Our rivals, our soul mates
VANCOUVER — They haven’t even dropped the first puck, and you already have to feel bad for these perfectly nice people.
Their stomachs must burn from the 20 cups of latte they drink every day, all so they can look upbeat when they talk about another arduous hike up the god-forsaken mountains that ring their city. Their legs probably cramp from driving all those economy hybrids. They won’t ever know the thrill of jaywalking or double-parking, so intent are they at obediently living their lives between the narrow lines.
But the real reason to pity the Vancouverites is one all too familiar to all Boston sports fans, especially Red Sox fans of a certain age. These people have invested more than they should in a team that has never done anything other than let them down.
And how’s it going to feel after yet another collapse? If you think this series is big in Boston, you should see it here. Vancouver is like no other city in North America, a world away from the cookie cutter metropolises of Dallas and Atlanta, Phoenix and Tampa Bay, places where professional hockey is played only because some local businessman thought it might be a fun way to make some extra cash.
It’s not even like their lumber-cutting brethren in Calgary, Ottawa, or Edmonton. These people are sharp enough to know what they don’t have, smart enough to do the math on how many years have passed since 1915, which was the last time the city won a hockey championship, though with a different team in a different league. Their beloved Canucks are O for 40.
So they earnestly think this is finally their year, which would be kind of cute if the script wasn’t so familiar. Keep in mind, this is the same city where the out-of-service buses announce, “Sorry,’’ on their electronic boards, where the mayor came to politics after cofounding an organic juice company known as “Happy Planet,’’ and where the people were green before the term even existed.
There’s no litter. There were all of nine murders last year in this astonishingly beautiful city. All the fit, happy residents look like they just stepped off a ski trail or out of a kayak, a veritable REI catalog come to life.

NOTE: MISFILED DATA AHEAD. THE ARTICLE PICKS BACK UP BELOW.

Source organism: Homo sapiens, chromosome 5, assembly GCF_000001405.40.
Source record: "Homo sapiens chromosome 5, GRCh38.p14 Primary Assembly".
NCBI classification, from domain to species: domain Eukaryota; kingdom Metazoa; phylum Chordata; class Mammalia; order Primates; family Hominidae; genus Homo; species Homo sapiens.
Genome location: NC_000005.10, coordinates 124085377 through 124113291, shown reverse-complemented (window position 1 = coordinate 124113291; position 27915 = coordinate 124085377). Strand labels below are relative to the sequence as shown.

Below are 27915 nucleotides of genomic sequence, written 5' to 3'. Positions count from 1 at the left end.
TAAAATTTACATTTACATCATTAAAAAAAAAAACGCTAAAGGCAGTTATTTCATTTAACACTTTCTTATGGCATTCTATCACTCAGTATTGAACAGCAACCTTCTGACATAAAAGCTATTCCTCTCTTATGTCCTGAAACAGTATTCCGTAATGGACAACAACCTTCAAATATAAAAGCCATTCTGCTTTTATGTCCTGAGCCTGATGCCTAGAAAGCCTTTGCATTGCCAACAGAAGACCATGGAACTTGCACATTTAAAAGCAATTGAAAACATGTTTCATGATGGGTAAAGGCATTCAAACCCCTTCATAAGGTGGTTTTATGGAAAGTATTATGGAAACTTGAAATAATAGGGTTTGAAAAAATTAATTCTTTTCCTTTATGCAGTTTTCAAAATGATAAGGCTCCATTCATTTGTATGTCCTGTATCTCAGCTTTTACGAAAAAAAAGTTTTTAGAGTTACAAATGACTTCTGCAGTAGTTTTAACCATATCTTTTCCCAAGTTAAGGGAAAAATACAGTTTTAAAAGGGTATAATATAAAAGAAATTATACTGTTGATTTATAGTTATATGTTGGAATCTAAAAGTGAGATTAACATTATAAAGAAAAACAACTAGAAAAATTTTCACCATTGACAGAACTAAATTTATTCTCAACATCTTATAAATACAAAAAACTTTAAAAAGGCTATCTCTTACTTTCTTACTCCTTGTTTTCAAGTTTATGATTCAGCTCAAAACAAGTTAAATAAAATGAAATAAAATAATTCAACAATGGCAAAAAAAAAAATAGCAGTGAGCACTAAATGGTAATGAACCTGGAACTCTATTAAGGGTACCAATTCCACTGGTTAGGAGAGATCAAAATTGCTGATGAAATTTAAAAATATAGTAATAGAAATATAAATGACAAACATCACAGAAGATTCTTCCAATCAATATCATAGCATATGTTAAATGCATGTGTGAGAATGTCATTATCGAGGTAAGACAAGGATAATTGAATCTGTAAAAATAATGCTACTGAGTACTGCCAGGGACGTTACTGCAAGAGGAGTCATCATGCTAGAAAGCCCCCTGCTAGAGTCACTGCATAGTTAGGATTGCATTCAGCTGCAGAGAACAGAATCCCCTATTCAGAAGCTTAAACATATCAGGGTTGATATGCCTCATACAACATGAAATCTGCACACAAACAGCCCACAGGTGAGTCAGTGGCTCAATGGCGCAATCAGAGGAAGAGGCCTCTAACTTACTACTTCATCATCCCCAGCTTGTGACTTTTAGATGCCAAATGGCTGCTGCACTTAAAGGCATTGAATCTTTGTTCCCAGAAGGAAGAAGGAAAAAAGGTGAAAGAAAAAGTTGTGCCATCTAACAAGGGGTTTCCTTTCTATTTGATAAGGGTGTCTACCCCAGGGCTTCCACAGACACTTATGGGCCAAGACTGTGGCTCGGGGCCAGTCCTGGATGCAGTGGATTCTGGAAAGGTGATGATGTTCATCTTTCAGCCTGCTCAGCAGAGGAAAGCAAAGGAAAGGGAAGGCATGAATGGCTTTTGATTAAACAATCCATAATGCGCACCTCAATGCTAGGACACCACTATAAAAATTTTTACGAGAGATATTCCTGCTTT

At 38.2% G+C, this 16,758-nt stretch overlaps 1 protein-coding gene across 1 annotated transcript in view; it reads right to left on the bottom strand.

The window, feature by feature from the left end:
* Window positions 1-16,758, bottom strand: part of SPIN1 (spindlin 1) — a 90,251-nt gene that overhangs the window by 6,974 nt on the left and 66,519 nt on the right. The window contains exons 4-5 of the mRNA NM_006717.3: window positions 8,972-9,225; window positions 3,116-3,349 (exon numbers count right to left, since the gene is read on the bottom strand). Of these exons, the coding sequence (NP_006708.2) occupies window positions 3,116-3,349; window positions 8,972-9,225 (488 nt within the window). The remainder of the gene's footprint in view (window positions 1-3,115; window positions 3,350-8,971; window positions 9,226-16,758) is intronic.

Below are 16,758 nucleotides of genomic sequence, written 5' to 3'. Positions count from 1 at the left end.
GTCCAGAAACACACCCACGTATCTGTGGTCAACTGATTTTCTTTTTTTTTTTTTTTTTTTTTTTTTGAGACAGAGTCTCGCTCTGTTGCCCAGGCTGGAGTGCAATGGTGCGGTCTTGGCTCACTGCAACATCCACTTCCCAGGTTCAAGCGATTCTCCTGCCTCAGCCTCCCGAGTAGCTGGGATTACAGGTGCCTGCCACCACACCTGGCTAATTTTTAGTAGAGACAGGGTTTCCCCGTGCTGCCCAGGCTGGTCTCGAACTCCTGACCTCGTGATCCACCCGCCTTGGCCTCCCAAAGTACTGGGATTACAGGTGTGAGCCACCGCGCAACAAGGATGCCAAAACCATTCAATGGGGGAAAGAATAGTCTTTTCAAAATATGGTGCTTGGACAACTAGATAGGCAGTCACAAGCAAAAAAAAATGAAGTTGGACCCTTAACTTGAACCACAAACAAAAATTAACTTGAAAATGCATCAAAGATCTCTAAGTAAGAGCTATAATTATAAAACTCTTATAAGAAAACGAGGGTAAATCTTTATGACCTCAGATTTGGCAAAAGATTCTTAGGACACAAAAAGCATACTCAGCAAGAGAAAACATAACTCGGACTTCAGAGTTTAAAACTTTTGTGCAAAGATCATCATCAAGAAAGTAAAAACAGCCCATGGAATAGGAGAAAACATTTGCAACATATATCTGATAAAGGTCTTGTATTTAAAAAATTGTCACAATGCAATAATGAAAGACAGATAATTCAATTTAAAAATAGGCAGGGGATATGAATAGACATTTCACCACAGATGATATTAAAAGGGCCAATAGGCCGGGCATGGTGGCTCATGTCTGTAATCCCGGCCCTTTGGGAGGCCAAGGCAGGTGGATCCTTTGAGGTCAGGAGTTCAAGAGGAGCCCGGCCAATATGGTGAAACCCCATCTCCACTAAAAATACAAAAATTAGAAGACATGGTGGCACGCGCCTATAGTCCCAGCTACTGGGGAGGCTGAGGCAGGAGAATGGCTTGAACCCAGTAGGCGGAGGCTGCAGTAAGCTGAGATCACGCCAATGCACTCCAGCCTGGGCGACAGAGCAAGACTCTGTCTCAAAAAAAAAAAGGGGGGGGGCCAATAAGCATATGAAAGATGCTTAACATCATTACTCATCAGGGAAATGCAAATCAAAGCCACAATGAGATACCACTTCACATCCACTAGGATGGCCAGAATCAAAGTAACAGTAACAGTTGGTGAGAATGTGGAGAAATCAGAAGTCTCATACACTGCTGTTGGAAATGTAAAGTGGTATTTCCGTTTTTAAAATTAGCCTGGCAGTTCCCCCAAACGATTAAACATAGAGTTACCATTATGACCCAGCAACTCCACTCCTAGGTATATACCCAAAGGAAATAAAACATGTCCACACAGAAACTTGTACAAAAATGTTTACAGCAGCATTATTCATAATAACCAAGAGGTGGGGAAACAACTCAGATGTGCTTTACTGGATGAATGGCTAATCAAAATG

You can already see them shouting this summer from one canoe to another, “Next year is going to be the year, eh?’’
The problem is, there’s something awkward about it all. These aren’t the dilettantes of Los Angeles who show up halfway through the second quarter to watch the storied Lakers-Celtics rivalry, and then leave five minutes before the end. They’re not the entitled Yankee fans who don’t know a cutter from a curveball but can tell you exactly how many championships the team has bought — I mean, won. They’re not even the clove-smoking denizens of Montreal.
Take Darryl Dube. He’s a local land surveyor, a good, well-spoken guy who has hosted an open house through this year’s playoff run for a multicultured collection of friends and co-workers. The other day, he bought his wife, Julie, an unsightly blue Canucks jersey for her birthday — lucky woman.
“Bigger than the Olympics,’’ Darryl declared standing outside the team store. “If we win, it will be the single biggest event in the history of this city.’’
I don’t know whether to hug him or warn him. Either way, it’s too late.
“Huge,’’ said Jenny Demmery, a server in a downtown restaurant. “Huge! I was born and raised here, and I think my father is going to lose his mind.’’
Her father might lose more than his mind in the next week, but I wasn’t going to be the one to tell her that. Looking at Vancouver in the late spring of 2011 is a lot like looking at ourselves in the autumn of 2004, their hockey being our baseball, the overriding sense being that this really, truly is the year.
The good news is that they know what we used to know, which is that there is a certain unity in futility, and they are feeling it in spades.
They are living in the age of innocence that Boston left behind. Look at the flags that fly from people’s Priuses, the Canucks jerseys that hang in just about every bar, the signs in store windows, the plans for the city to block off traffic in entire districts during every game.
There’s a rally scheduled for this weekend in Stanley Park, which basically calls attention to the fact that the city has a sprawling jewel of a waterfront complex complete with a statue of the trophy’s namesake, but there’s never been a modern Stanley Cup to celebrate in it.
Making it worse is the fact there are no other major professional sports teams here, unless you count a Canadian Football League franchise, and why would you?
Canadians as a people don’t get excited about much; Vancouverites themselves tend to go their own way. But all that goes out the window over their Canucks. The mayor, Gregor Robertson, was on the phone trying to explain it.
He is a straightforward gentleman, like his native country, a politician who takes long pauses before delivering thoughtful sentences, though he hesitated not a flicker when he said, “We are very serious about our hockey.’’
“The Canucks were our team through thick and thin.’’ he added. “And there’s been plenty of thin.’’
When asked whether the thin part brings fans together, Robertson replied, “You would know.’’
In Vancouver, that passes as cutting humor. This, my salmon-loving friends, is war.
Brian McGrory is a Globe columnist. He can be reached at firstname.lastname@example.org.